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One Warm Day in September: the Climate Strike and Its Meaning for Activism

Photograph Source: Marcus Coblyn – CC BY 2.0

Last Friday was a beautiful fall day. The air was crisp and the sun was hot as I marched with friends and around 10,000 Nova Scotians who understand that we, as a species, are in deep trouble. Catastrophic climate change, which I have been writing about for years, stands to threaten our species, as well as every other species on earth, with extinction. This is not hyperbole, it is based on the current scientific consensus. But on that day indigenous, people of colour, people of all faiths and none, families, the elderly, working people, LGBTQ. All of us put aside any differences and came together.

The most wonderful moment for me was the prayer song by Mi’kmaq women. For several moments the massive crowd was silent, simply raising a clenched fist in the air in solidarity and in defiance of the global economic and political order that has brought us to this point. To the edge of the cliff.

Among the speakers was Darlene Gilbert, a Mi’kmaq grandmother who was arrested for protecting the water from the polluter of Alton Gas. She also courageously confronted Justin Trudeau about his abysmal environmental policies, treatment of First Nations in Canada, and support of pipelines and the cancerous, visible from space, lesion on the face of the planet, the Alberta Tar Sands. Her daughter also spoke with passion about her cultural and sacred heritage of protecting the earth. Every indigenous person I have ever met understands that climate change is real because it is altering, in terrible ways, the ecosystems they revere and depend on.

But what struck me most was to see and hear thousands of young people. To witness their anger at a system that has robbed them, and the global south, of any meaningful future. Many spoke of the short lives they have been granted thanks to a biosphere under attack for the profit of a few. Some decried militarism and colonialism of the poorest nations on the planet. But all of them were present because they understood, on some level, that this is a collective, existential crisis.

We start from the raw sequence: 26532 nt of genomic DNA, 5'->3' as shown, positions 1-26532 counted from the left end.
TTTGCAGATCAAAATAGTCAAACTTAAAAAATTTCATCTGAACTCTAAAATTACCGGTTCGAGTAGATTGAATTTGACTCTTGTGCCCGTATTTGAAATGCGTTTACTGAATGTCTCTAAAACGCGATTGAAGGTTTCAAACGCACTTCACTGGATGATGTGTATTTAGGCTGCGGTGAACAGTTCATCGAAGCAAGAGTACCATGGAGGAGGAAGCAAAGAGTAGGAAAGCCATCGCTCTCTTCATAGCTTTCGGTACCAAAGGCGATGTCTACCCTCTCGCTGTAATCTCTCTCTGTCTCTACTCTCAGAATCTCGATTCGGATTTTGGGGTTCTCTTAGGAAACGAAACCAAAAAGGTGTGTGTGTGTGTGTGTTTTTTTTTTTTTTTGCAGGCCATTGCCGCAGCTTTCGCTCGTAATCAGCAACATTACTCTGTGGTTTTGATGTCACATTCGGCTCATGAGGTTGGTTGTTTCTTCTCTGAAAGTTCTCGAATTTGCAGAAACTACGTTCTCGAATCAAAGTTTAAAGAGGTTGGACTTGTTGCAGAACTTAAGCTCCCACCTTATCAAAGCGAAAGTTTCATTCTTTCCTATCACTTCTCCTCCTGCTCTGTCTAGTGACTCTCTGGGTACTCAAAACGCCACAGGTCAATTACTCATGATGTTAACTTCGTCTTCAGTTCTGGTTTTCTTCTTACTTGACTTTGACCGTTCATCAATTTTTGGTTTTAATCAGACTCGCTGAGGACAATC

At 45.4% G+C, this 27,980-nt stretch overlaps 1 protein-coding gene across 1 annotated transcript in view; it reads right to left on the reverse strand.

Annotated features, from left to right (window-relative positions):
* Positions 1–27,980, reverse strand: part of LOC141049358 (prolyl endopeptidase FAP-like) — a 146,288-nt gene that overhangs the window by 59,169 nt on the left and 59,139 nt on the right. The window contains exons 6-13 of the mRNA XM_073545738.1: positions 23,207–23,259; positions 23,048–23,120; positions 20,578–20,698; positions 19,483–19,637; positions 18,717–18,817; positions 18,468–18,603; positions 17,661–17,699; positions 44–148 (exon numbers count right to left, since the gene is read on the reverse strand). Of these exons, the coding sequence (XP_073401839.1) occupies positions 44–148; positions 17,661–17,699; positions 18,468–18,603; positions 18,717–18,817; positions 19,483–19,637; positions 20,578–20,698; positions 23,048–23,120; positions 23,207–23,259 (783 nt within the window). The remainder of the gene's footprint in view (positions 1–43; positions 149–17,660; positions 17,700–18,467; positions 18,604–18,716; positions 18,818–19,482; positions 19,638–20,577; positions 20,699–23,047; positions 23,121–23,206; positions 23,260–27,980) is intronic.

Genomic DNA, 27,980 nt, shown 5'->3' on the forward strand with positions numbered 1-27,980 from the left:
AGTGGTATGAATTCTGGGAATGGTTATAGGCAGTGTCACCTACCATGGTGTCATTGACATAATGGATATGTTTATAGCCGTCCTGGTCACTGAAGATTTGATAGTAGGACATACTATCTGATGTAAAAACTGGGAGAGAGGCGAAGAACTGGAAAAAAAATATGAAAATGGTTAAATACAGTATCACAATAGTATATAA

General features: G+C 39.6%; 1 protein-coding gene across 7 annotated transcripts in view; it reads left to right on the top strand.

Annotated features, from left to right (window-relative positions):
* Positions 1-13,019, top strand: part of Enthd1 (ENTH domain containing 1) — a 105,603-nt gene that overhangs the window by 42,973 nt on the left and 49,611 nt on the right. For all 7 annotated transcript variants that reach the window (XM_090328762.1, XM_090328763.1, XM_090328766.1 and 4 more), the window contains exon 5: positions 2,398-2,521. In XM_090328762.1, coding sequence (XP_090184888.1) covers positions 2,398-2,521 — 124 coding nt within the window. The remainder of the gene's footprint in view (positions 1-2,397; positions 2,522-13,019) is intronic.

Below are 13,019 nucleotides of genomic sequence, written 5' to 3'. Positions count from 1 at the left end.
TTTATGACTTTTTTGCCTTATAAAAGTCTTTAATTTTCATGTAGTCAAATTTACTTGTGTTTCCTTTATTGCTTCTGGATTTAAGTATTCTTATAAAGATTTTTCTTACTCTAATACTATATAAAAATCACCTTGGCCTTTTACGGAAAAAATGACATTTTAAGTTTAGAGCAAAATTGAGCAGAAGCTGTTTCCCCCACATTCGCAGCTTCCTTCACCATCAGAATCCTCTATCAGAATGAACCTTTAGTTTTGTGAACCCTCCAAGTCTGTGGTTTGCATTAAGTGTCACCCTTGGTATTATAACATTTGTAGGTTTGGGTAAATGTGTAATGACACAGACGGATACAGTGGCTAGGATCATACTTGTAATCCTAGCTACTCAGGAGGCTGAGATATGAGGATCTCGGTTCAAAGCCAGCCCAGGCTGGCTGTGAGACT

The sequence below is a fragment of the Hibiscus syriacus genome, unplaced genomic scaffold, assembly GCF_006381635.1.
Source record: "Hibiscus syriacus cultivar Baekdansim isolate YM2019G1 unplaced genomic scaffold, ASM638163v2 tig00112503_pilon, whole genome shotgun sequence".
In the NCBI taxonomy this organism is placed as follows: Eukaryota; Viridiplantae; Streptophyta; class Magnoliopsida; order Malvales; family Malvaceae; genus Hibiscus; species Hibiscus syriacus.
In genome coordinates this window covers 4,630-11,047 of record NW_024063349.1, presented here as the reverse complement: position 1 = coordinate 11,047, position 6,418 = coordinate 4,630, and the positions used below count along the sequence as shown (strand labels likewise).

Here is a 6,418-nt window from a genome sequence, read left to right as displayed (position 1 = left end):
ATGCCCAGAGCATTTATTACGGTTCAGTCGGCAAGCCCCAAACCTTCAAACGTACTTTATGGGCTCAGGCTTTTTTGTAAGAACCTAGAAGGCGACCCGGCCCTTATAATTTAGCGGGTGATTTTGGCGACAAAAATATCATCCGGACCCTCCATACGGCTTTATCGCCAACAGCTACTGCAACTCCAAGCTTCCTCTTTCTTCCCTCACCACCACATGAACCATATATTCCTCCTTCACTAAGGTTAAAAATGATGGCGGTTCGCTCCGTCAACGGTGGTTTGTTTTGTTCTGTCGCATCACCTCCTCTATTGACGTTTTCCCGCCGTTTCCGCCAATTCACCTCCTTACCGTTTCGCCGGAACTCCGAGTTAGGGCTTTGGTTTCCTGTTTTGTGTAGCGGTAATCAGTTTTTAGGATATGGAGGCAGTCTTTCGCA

In the past I had moments of skepticism. I still do. Not for these young people. Not for the millions of people who gathered in cities around the world to express their anger, but for the corporate, political and military institutions and financial interests who have been trying to greenwash their crimes since the first Earth Day. The ones who see our climate crisis as an opportunity to save capitalism from itself. The tragic thing about this skepticism, though, is that it can often lead to cynicism. A belief that everyone is either out for themselves, or being duped by those who are only out for themselves. And this misanthropic impulse only encourages inaction and apathy.

We can see some of this in the manner Greta Thunberg has been treated. I have read and heard incredibly vile things about the teenager, mostly from the far right, but sadly some coming from people on the left. There is an odd obsession with her, and this has the effect of eclipsing a much broader movement that is beyond the NGOs and corporate greenwashers. And so it says a lot about our political moment. Many of the people I’ve seen with the most vitriol do not seem to be engaging with anyone else in the movement. They aren’t out on the streets listening to the young or to indigenous peoples who are on the front lines of a war against the biosphere. They are more concerned that Greta Thunberg may be fronting for financial interests rather than understanding that scores of people are actively attempting to shift this narrative against capitalism.

Now, the left can and should be critical of the forces of capital which seek to co-opt any movement for social, economic or environmental justice. I have expressed this in the past and will continue to so with the hope that people like Greta or the millions of other young activists around the world, will understand these forces and thwart their influence. And we should continue to have the needed conversation with everyone involved in the movement. We should demand an end to imperialism, racism, colonialism, militarism and war, because they are all major contributors to ecological devastation and climate change, as well as enormously destructive to civil liberties and whole societies. But if we fail to engage in a manner that builds solidarity, all of our criticism will merely become talking points for the far right. A successful divide and conquer tactic. And if that happens, everyone, including our fragile and failing biosphere, will lose.

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Kenn Orphan is an artist, sociologist, radical nature lover and weary, but committed activist. He can be reached at kennorphan.com.

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